Another very interesting article. Without Hige I’d look like a teenager so I need to look closer to my actual age of 32. But if I had to shave it to keep my job I would.

  • Cory

    That’s absolutely awesome!

  • Mami

    Arigato, Cory♥ ( ˙灬˙ )

  • Mami

    Wow, that’s very interesting and funny story♥ ( ˙灬˙ ) Thank you for sharing that with us!

  • Mami

    ♥ ( ˙灬˙ )

  • John Thomas “Jack” Ward III

    I like my Kuchihige (Mustache), and I’m trying to grow it “Handle-Bar” style (Like Hulk Hogan. I usually wear my Hoohige (Sideburns) long, like Elvis (Yeah that Elvis). And in Winter, I always let my Bushouhige (Beard) grow out all scraggly; it keeps my face warm. Jawamax 8<{D}

  • John Thomas “Jack” Ward III

    The only problem is, my top hair grows a LOT slower than the side hair, so I can’t grow a “Mullet”. It must’ve been because my dad used to cut my hair every few weeks when I was a kid. But at least I’m not going bald…Yet… Jawamax 8<{D}

  • Y.

    Whenever my brother / my friends come to the US, they always grow out their facial hair, but as soon as they go to Japan they’re clean shaven again.

    On a somewhat related note: A 23-year-old school clerk was caught with tattoos on her ankle and left arm. Since she’s a government worker in Osaka (where there’s an anti-tattoo policy), half her pay was taken from her for a month, and she must get them removed.
    I know tattoos have a huge history, and can be really serious in Japan, and visible tattoos are still unwelcomed in many professional settings but still… An anti-tattoo policy that includes hidden and visible tattoos…?

  • slim_69

    Mami – my first visit to Tofugu. Fun article!
    I live in Japan, have for 13-14 years. I had a goatee once, but when I got a new job, the boss told me to shave it. I wasn’t really attached to it (itchy), so it was OK. He said he was afraid that customers would feel intimidated by me with a beard…. (He used to have a big beard, too, but shaved it when he became the boss.)
    Personally, I love photos from the Meiji era of men with huge, eccentric beards and mustaches, in Japan, America and Europe! I also think it’s strange how people turn it into a moral issue. For example, did you know that the one big American church “photoshopped” pictures of its beloved founder to take off his beard?! That seems odd.
    Sometimes I dream about growing a big mustache or something when I’m a grandfather. Seems to be a fun image, grandfather with a Meiji-style mustache!

  • slim_69

    Oh, and about men’s feelings: I think it’s like women changing their hair. It’s fun to try something different, a different style or image. Also, it’s a manly symbol (like women’s long hair), so it makes us feel manly. I definitely noticed people treating me differently when I had a beard, especially men seemed to give me more respect or something. I sensed people felt more “impact,” which was kind of cool.

    These days, (in Japan and America) a lifestyle where you CAN have a beard (freedom) is attractive, so guys also grow it “because they can,” meaning they are independent or something. Interesting psychology, right?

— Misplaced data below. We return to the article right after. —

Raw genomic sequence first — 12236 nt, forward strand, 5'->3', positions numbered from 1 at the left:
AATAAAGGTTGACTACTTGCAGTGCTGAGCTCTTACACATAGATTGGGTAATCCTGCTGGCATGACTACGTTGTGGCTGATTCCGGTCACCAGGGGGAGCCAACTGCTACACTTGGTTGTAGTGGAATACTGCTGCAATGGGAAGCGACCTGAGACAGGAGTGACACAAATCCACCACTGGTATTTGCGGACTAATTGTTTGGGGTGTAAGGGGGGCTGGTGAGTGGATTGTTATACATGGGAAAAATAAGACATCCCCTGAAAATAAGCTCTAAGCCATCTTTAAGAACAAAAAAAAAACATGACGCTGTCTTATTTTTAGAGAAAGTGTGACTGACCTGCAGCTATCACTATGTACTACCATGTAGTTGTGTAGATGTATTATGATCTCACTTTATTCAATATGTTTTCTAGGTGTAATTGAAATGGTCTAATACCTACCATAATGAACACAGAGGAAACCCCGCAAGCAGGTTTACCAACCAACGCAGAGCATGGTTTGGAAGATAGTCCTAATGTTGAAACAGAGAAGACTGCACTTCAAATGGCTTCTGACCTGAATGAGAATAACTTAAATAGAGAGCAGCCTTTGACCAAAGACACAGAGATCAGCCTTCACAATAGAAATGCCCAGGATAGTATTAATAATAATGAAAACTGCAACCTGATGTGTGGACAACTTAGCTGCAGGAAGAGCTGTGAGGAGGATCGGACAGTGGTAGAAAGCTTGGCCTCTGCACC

• demonstrable

    I learned another new and interesting thing.

  • Dorotheus

    Ha! I never heard a name for it before! Its sort of like that, but much much, much thinner.

  • red*razors

    I am Irish and have never experienced this discrimation at all! Certain professions like the police say you must be either clean-shaven or have full hige. Only because the inbetween stage looks too messy. So many men grow hige in their holidays or time off, and this is allowed. There is a charity here which promotes awareness of men’s cancers called Movember, and many men grow funny kuchi-hige for the month of November. The only reason I can think of that hige is not very common is that it is just not customary. Many men prefer to be shaved. But men are much more interested in growing beards and having stubble these days, it is becoming quite popular! There is even a national beard and moustache club :)

  • http://HipsterApproved.net/ Hipster Approved

    Some people would say ‘At least you HAVE hair’.


  • Lava Yuki

    Ya ive heard of that charity thing. I just never really see many bearded young people. I do see middle aged and old men, but really people in there 20-30s. just know my college bans it for some reason lol. I remember one guy was scolded for it. But i guess maybe there isnt discrimination, more so slagging perhaps?

  • PeteEllis

    Another time six girl friends game to Guam for vacation. My friend who speaks Japanese invited them to sit at our table in a beach bar. The girls spoke English fairly well. Two of he girls thought that asking me questions about hamburgers and hotdogs was really funny. All the Japanese in the area thought it was hilarious as well and everyone was laughing and drinking and seemed to be having a good time. However, the questions went on and on. I don’t understand what was so funny. They asked me questions about if I thought hamburgers were better than hotdogs and why hamburgers were made into patties and hotdogs were in tubes. Might you know why they found that funny?